The best way to read the Bible is to look for what it tells us about God. We will understand the message of the Bible most clearly when we realize who it is all about. While the Bible tells us a great deal about ourselves, we are not the main characters in its story. God is the main character of the Bible’s story. We will get the most out of our Bible reading when we read to learn about who God is.
So the next time you open your Bible, why not choose a passage from the New Testament and start reading with this question in mind:
I find when I ask this question first of whatever passage I am reading, the message of the Bible becomes more clear to me. However you choose to read the Bible, the most important step is to get started. I encourage you to open your Bible today and ask God to help you get to know who he is.
“A child kicks his legs rhythmically through excess, not absence, of life. Because children have abounding vitality, because they are in spirit fierce and free, therefore they want things repeated and unchanged. They always say, “Do it again.” . . . Perhaps God is strong enough to exult in monotony. It is possible that God says every morning, “Do it again” to the sun; and every evening, “Do it again” to the moon. It may not be automatic necessity that makes all daisies alike; it may be that God makes every daisy separately, but he has never got tired of making them. It may be that He has the eternal appetite of infancy; for we have sinned and grown old, and our Father is younger than we. The repetition in Nature may not be a mere recurrence; it may be a theatrical encore.”
Leadership has been a hot topic for years now. It seems like everywhere I turn, I see leadership books, podcasts, conferences, and seminars. I have learned volumes of theory about leadership and have been fortunate enough to test some of those theories in the crucible of daily church leadership for the last decade or so. In this brief post, I will share three shifts I have made in the way I lead.
Character more than competency
I used to coach and train potential leaders as though competency was more valuable than character. I never actually believed that, but my practices were not aligned with my beliefs. To be candid, there are many prominent leaders who would agree publicly that character matters more than skill, and yet their private lives are full of immorality.
While competency and skill are important, a lack of personal integrity will undermine any level of ability. When it comes to developing leaders, I have learned not to let the brightness of their skill distract me from the dark areas of their character. The task of leading others is too important to take anything for granted, so I must ask questions like:
When is the last time you sought forgiveness?
How do you deal with failure?
What are you tempted to hide?
The primary character trait I look to develop in a potential leader is an eagerness to learn. If a person has every necessary competency yet lacks the willingness to learn and expand their skillset, they will eventually become more of a burden than a blessing. Conversely, no matter a person’s shortcomings, whether in the area of competency or character, if they are willing and eager to learn, they can become a powerful leader.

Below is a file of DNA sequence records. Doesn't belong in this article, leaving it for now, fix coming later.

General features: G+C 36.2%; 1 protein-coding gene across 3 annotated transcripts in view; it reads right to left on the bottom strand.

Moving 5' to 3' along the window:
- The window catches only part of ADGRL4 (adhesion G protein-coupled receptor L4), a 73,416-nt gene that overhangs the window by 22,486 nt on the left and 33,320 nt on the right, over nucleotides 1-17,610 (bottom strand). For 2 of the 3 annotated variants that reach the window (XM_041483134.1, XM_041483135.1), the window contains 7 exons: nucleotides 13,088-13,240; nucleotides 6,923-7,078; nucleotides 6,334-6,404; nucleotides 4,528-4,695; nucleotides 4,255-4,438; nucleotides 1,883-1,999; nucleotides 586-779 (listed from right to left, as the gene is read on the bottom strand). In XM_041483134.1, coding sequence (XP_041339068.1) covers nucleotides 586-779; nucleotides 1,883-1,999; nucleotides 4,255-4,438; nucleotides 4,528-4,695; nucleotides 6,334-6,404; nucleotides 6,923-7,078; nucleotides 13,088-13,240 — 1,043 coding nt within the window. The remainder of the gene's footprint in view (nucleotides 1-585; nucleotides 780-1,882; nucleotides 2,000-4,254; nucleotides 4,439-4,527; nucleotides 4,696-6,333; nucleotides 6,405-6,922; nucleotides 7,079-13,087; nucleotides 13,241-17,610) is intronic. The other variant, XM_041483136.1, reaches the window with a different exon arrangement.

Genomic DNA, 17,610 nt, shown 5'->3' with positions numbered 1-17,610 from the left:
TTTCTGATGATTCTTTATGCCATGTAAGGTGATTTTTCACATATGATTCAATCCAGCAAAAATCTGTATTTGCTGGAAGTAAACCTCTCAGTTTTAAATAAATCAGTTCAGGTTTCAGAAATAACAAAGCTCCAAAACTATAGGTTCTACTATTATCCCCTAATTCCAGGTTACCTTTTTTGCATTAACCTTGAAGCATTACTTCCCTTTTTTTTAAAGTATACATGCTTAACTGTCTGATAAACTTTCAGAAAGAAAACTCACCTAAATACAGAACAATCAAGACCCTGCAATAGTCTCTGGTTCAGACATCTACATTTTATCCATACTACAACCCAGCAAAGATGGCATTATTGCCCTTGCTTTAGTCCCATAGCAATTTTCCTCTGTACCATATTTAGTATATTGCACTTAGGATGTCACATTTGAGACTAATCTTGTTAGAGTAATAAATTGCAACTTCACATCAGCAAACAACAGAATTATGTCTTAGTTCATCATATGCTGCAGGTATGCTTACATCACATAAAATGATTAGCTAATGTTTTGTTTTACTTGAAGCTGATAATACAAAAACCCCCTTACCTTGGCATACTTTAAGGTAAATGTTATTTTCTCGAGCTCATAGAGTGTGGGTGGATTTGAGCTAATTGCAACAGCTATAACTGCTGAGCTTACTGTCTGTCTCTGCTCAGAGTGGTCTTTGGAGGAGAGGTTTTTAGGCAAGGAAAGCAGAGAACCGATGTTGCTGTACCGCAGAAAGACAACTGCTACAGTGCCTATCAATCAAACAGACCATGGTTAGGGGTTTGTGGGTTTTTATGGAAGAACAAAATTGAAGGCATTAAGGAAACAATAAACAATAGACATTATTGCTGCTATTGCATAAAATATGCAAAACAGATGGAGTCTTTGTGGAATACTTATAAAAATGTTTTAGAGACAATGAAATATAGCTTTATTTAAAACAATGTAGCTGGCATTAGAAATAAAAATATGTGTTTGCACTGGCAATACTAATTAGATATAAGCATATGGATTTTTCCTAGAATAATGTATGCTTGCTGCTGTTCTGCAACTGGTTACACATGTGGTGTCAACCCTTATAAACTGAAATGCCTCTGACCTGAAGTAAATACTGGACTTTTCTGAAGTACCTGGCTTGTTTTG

The living room more than the classroom
I have spent many hours in a classroom hearing principles of leadership pronounced, but not demonstrated. Since effective leadership must build on a foundation of character rather than competency, the training ground for leadership must move from the classroom to the living room.
Today’s leaders must be authentic and transparent in order to be trusted and followed. These are not skills you can exercise only when needed, but character traits that must be part of your deepest self. For the next generation of leaders to be effective and productive they need to see authenticity and transparency modeled for them in a relational context.
I have been told that if I let people get this close to me they will lose respect for me, so a good leader needs to keep a healthy distance in order to be respected. I couldn’t disagree more. If you lose respect for me when you get to know me better, it likely means there is a flaw in my character. Instead of using distance to hide my flaws, I want to commit to relationships where people can see how I deal with my flaws.
Spontaneous more than planned
Competency can be taught on a schedule in a classroom, but character is cultivated spontaneously in the everyday stuff of life. Most of us can hide behind a veneer of good behavior from time to time if we know we will soon be able to return to what we consider to be our private lives. The spontaneity that occurs in a relational context however both reveals and tests the strength and depth of my character more than a planned classroom session ever could.
On a practical level, this means that my leadership development practices look a lot like inviting people into everyday life. Instead of required reading for students, I recommend books to friends. Instead of being available during class hours, I am available almost all the time. This is certainly a slower process, but I am convinced the fruit of it will remain longer than conventional leadership training methods.